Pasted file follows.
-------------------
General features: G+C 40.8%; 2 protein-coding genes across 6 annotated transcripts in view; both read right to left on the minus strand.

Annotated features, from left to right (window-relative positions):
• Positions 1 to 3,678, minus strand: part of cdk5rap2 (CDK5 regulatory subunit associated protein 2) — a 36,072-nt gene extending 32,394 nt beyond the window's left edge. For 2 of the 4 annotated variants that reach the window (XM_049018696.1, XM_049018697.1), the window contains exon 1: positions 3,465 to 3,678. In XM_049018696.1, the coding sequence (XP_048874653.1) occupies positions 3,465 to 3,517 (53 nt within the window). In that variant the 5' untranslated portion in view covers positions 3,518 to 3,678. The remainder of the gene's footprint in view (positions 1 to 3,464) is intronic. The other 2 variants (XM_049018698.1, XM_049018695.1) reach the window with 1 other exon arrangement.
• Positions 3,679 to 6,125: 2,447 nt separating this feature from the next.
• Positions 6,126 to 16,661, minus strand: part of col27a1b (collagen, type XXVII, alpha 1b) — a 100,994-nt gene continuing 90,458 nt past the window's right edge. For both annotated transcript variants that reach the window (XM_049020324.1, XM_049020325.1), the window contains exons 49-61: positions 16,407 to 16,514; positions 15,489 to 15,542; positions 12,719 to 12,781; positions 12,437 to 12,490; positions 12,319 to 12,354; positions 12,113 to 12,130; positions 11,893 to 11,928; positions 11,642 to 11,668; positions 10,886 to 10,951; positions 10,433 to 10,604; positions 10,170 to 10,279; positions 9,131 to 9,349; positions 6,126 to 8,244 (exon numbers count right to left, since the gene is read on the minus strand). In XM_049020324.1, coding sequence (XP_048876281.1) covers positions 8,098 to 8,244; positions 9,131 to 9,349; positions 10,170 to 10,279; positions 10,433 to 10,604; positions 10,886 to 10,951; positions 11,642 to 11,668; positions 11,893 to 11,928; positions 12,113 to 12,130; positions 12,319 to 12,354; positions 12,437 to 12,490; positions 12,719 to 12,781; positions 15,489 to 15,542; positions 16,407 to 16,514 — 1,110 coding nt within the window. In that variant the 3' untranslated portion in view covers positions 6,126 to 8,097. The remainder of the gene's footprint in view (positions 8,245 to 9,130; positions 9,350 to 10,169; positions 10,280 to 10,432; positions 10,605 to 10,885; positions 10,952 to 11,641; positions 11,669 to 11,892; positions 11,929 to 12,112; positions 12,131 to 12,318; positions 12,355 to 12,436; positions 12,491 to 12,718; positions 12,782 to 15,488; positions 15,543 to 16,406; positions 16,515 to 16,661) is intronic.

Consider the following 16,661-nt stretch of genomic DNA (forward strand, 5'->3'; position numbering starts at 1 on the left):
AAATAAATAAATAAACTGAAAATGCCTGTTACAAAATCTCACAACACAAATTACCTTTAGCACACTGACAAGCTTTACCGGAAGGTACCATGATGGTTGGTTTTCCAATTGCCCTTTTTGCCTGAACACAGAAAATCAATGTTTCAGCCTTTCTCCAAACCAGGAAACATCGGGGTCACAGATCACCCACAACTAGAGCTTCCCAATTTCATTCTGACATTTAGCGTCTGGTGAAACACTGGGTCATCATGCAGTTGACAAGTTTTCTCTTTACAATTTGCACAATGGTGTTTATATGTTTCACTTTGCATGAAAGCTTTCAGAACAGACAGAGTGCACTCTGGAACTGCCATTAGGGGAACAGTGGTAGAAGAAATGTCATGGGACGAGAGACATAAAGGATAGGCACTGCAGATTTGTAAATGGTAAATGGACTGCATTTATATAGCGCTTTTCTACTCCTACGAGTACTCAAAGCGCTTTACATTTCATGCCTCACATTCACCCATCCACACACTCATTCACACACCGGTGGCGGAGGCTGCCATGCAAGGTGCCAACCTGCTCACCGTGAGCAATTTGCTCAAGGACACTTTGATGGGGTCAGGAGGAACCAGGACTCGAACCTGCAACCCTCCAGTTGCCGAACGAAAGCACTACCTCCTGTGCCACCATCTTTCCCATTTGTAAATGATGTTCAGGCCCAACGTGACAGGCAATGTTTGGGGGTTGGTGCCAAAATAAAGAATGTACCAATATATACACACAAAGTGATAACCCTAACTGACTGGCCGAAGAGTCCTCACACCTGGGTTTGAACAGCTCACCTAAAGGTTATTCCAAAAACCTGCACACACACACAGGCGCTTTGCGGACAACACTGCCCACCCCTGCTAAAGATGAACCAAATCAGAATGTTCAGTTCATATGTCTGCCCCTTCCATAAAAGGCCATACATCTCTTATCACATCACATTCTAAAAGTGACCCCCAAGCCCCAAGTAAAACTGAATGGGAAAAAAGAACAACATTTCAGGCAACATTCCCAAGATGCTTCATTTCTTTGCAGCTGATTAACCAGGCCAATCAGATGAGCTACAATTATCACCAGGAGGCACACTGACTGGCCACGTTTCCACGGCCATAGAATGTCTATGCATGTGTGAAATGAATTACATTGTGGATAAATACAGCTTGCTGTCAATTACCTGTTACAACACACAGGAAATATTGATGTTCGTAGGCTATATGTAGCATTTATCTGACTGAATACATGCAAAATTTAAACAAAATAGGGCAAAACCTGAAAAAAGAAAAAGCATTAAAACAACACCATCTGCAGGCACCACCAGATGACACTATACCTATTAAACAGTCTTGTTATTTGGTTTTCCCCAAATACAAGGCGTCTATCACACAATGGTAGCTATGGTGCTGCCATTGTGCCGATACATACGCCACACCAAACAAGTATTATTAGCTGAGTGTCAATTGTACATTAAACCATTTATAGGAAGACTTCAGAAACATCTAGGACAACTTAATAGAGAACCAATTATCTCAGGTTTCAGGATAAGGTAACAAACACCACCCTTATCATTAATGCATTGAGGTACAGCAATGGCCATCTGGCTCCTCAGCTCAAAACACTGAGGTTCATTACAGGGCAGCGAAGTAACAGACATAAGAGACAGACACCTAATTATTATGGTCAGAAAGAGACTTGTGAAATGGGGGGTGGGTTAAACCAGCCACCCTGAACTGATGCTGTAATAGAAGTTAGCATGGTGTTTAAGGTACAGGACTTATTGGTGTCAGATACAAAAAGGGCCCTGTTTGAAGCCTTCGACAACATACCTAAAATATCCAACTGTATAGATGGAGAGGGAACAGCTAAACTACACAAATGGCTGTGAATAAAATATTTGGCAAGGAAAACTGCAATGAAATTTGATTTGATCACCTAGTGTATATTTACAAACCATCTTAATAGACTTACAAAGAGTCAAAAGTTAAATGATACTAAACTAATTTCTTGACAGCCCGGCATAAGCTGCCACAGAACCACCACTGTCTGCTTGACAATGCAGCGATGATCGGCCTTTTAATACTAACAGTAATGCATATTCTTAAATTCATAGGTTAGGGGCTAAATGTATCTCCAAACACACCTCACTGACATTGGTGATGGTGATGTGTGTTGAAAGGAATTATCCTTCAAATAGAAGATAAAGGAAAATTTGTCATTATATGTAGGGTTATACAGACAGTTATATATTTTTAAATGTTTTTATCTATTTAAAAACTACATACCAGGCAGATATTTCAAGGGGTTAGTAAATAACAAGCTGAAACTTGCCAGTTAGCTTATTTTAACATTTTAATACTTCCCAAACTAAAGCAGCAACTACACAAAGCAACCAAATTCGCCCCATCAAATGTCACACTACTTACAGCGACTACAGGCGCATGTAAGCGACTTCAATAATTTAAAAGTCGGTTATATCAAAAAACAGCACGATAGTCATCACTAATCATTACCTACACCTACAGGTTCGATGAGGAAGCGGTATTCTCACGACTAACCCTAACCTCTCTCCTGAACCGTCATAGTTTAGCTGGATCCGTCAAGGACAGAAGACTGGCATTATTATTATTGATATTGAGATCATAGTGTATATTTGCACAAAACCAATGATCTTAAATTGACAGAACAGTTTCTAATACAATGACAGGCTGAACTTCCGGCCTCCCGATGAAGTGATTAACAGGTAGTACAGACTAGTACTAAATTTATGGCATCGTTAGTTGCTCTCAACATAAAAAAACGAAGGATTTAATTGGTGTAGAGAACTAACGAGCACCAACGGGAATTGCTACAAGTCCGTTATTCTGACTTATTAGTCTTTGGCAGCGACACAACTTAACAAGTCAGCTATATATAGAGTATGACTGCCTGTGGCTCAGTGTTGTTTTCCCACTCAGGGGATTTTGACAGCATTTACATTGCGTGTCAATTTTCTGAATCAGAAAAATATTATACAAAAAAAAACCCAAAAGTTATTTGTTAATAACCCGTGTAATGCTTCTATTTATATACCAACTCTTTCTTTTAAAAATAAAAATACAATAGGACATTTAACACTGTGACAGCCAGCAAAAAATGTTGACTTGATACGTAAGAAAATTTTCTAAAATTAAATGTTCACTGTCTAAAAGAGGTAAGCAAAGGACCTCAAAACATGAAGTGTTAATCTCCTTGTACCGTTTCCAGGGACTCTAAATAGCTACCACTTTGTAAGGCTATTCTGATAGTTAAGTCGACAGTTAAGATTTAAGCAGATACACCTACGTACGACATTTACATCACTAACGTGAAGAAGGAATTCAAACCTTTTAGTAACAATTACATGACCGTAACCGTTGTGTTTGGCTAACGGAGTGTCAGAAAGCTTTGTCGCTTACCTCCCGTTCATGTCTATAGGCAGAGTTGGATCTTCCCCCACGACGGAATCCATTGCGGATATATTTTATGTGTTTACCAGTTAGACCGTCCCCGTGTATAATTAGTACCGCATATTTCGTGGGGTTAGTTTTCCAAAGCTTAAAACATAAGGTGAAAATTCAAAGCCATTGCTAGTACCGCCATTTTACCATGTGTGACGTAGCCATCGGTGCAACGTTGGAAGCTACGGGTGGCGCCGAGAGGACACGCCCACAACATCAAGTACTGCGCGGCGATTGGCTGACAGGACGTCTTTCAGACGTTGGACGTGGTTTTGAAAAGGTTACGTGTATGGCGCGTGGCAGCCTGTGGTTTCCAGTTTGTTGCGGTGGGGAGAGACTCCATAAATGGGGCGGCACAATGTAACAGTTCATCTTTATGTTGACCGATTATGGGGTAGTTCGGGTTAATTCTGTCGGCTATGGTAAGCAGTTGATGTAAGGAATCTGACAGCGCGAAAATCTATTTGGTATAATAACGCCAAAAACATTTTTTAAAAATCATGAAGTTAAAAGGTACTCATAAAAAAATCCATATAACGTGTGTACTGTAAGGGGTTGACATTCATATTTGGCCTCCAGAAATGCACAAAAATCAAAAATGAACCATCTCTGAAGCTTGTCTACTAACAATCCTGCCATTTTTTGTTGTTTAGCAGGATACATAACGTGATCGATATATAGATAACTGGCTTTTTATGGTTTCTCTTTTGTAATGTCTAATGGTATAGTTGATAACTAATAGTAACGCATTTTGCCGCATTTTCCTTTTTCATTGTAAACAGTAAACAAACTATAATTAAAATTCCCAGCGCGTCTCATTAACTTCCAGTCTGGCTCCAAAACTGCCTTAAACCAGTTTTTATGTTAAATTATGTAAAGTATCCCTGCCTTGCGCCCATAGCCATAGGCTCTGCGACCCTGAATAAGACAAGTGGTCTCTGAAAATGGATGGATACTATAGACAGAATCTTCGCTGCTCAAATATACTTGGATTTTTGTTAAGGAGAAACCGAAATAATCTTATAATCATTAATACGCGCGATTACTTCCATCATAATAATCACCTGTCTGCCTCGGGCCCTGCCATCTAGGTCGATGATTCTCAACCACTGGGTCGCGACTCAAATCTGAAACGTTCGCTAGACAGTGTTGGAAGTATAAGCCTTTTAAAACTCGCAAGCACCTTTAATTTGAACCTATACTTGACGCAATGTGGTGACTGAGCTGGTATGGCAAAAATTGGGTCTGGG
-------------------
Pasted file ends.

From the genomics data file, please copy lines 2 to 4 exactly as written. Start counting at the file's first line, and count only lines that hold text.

Annotated features, from left to right (window-relative positions):
• Positions 1 to 3,678, minus strand: part of cdk5rap2 (CDK5 regulatory subunit associated protein 2) — a 36,072-nt gene extending 32,394 nt beyond the window's left edge. For 2 of the 4 annotated variants that reach the window (XM_049018696.1, XM_049018697.1), the window contains exon 1: positions 3,465 to 3,678. In XM_049018696.1, the coding sequence (XP_048874653.1) occupies positions 3,465 to 3,517 (53 nt within the window). In that variant the 5' untranslated portion in view covers positions 3,518 to 3,678. The remainder of the gene's footprint in view (positions 1 to 3,464) is intronic. The other 2 variants (XM_049018698.1, XM_049018695.1) reach the window with 1 other exon arrangement.
• Positions 3,679 to 6,125: 2,447 nt separating this feature from the next.